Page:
Microsoft has released its quarterly financial report for its second fiscal quarter, which ended Dec. 31. In general, the numbers aligned with what Wall Street analysts had expected: sales were slightly higher than last year, while earnings were slightly lower.
Janet I. Tu from The Seattle Times reported, "While there was no huge jump in numbers fueled by Windows 8, there were no disasters either, as Microsoft on Thursday announced quarterly financial results that were largely in line with Wall Street's expectations. The company fell slightly short of revenue forecasts but exceeded estimates on earnings per share, even as its profit dropped from a year ago. Recent reports of declining PC sales had led to lower analyst expectations."
The Wall Street Journals' Shira Ovide added, "The Redmond, Wash., software maker on Thursday posted a 3.7% decline in net income to $6.38 billion, or 76 cents a share, for its fiscal second quarter, down from $6.62 billion, or 78 cents a share, a year earlier. Revenue rose 2.7% to $21.5 billion from $20.9 billion a year earlier."
Nick Wingfield with The New York Times noted, "Microsoft’s biggest product in decades, Windows 8, helped lift sales of the company’s flagship operating system business, but not enough to rejuvenate overall growth.... It said its revenue from its Windows business, which accounts for more than a quarter of total company revenue, rose 24 percent to $5.88 billion for the fiscal second quarter ended Dec. 31. Those figures, however, included revenue from Windows sales before the product was officially available last November. Microsoft was required to defer that revenue because of accounting rules. Without it, Windows sales would have grown only 11 percent."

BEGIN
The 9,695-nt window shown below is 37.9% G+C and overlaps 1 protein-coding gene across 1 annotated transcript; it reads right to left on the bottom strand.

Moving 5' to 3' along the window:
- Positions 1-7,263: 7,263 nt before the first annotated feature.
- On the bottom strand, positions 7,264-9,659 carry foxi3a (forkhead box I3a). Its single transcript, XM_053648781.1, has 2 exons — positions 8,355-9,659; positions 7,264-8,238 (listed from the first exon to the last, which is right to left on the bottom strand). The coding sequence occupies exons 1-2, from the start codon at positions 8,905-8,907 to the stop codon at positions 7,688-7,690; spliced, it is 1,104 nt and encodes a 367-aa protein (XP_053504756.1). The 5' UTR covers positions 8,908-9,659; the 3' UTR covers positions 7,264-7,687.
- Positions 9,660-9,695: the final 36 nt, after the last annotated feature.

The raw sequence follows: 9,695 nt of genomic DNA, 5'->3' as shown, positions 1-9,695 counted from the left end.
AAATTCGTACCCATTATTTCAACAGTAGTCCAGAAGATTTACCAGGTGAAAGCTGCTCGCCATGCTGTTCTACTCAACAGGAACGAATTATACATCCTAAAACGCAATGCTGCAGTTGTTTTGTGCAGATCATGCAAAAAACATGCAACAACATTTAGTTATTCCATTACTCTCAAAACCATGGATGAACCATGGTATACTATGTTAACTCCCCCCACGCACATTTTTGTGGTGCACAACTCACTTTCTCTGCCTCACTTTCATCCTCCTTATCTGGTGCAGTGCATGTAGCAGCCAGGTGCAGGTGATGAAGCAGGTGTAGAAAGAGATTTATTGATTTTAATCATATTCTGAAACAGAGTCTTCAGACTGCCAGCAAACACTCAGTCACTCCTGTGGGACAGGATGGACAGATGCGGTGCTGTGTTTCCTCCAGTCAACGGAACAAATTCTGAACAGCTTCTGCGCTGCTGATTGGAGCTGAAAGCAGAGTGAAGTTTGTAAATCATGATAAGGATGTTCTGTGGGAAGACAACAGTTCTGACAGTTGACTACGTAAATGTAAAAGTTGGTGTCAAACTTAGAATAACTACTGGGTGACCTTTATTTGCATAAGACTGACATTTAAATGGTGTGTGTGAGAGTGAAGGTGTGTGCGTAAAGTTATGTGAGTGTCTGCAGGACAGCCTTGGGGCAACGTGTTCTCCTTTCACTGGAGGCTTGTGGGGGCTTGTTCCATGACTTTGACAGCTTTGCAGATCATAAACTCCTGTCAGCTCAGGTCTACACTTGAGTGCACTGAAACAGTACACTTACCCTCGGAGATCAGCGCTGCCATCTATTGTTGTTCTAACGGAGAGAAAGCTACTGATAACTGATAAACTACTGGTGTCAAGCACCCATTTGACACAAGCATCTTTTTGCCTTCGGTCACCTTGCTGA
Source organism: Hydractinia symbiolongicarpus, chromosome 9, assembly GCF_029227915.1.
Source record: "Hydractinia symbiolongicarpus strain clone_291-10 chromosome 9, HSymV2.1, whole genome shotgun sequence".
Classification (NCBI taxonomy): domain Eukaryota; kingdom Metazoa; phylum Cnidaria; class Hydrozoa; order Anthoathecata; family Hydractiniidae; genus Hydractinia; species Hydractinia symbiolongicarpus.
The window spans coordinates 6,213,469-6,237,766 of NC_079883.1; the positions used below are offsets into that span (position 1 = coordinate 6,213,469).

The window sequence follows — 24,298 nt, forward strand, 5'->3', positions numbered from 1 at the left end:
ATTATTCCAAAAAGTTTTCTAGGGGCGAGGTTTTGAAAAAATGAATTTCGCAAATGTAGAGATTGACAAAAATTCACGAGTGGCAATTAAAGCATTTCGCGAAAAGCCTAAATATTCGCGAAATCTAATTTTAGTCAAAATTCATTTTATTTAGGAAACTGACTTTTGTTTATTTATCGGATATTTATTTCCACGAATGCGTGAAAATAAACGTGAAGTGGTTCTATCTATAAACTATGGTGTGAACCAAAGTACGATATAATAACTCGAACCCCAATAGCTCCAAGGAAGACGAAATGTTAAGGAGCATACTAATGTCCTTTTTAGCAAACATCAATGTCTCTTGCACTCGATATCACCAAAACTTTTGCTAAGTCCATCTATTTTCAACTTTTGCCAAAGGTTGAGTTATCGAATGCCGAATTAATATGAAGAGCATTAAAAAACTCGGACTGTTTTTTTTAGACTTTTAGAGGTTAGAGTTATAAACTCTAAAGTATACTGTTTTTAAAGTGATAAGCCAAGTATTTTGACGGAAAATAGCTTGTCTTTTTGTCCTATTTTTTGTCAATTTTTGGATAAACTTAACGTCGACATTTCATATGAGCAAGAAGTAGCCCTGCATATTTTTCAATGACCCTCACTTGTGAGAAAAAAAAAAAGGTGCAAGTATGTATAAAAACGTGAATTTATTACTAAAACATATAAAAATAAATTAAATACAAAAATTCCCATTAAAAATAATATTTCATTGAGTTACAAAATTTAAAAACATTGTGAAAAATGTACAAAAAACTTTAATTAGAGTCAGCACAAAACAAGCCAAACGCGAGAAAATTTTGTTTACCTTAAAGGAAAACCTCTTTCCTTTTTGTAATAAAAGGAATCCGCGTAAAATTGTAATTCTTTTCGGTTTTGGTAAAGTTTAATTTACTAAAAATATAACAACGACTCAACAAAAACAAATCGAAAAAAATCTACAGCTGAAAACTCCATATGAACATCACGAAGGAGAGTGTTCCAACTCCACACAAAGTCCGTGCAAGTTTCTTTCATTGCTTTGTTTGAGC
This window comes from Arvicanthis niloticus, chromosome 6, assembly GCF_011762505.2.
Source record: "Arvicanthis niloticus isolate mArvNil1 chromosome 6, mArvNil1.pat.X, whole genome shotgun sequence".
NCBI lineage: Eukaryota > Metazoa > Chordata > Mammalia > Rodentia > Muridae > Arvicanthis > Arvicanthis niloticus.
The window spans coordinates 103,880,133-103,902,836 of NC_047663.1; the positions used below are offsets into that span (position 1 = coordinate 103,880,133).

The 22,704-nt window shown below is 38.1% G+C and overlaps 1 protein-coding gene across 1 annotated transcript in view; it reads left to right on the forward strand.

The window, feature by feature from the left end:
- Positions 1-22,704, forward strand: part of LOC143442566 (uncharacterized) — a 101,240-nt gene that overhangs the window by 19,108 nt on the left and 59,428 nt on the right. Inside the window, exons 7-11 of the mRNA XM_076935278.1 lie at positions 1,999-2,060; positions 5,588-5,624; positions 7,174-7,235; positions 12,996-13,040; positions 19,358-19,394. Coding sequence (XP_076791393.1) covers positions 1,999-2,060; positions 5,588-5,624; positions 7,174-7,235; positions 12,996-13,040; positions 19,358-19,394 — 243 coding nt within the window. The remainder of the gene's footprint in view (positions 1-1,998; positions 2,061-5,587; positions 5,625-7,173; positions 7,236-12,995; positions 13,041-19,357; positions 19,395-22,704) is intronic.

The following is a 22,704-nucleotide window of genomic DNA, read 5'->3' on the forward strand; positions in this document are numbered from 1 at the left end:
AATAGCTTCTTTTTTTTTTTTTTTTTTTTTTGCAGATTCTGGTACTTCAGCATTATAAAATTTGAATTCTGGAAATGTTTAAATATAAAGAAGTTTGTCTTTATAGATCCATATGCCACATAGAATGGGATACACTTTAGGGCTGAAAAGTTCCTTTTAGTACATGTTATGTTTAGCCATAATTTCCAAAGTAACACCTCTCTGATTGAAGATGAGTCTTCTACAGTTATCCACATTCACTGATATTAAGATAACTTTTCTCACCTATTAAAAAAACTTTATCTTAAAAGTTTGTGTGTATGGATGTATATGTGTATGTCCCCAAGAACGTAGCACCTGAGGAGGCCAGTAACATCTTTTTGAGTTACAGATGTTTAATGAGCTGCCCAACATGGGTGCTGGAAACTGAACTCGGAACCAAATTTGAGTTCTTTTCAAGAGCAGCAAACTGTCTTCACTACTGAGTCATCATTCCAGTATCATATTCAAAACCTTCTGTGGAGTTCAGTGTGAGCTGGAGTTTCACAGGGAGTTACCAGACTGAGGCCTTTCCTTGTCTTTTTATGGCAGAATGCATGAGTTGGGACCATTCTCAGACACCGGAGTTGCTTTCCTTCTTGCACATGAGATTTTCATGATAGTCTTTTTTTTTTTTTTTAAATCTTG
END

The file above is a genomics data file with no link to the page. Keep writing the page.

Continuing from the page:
PCMag's Damon Poeter observed, "Microsoft on Thursday credited strong enterprise-driven demand and the introduction of Windows 8 and other new products for record sales numbers in the software giant's fiscal second quarter. 'Our big, bold ambition to re-imagine Windows as well as launch Surface and Windows Phone 8 has sparked growing enthusiasm with our customers and unprecedented opportunity and creativity with our partners and developers,' Microsoft CEO Steve Ballmer said in a statement."
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